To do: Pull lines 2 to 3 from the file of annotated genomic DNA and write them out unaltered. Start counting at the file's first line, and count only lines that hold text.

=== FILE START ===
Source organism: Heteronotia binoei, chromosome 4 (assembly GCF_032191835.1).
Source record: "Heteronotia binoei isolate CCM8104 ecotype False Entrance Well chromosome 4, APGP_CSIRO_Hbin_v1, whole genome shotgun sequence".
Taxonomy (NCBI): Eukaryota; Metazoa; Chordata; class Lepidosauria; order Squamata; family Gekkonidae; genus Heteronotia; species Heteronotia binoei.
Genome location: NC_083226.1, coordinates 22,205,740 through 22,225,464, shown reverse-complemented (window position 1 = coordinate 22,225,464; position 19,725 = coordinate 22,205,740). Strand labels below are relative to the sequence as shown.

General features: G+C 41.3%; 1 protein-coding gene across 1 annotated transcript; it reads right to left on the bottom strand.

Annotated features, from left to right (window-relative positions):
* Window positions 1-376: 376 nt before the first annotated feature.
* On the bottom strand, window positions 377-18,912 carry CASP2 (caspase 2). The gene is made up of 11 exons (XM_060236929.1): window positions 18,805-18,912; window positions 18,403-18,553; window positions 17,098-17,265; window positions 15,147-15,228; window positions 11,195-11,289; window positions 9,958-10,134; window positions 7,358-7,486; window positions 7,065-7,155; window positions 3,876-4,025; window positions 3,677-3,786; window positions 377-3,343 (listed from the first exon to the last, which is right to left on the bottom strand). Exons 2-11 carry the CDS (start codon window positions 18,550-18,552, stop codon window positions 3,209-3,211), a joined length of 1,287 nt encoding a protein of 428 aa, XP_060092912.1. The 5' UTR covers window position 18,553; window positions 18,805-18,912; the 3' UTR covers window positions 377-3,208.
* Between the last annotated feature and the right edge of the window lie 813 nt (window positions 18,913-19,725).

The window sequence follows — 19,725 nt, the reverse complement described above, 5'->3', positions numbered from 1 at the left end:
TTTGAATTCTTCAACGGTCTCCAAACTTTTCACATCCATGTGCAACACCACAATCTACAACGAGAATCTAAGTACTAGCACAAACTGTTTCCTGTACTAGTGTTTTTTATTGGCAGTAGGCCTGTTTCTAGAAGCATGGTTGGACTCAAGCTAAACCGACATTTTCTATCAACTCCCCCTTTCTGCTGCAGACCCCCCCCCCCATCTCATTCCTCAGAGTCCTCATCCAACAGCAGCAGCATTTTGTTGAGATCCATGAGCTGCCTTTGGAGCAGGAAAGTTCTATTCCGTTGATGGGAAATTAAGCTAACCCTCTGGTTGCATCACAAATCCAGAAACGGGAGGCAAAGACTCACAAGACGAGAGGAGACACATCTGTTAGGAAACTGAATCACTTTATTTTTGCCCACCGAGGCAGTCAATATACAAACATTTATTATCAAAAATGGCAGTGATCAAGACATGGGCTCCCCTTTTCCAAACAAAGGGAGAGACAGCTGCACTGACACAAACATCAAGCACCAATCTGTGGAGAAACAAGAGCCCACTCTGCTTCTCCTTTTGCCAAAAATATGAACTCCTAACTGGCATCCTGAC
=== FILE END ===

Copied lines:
Source record: "Heteronotia binoei isolate CCM8104 ecotype False Entrance Well chromosome 4, APGP_CSIRO_Hbin_v1, whole genome shotgun sequence".
Taxonomy (NCBI): Eukaryota; Metazoa; Chordata; class Lepidosauria; order Squamata; family Gekkonidae; genus Heteronotia; species Heteronotia binoei.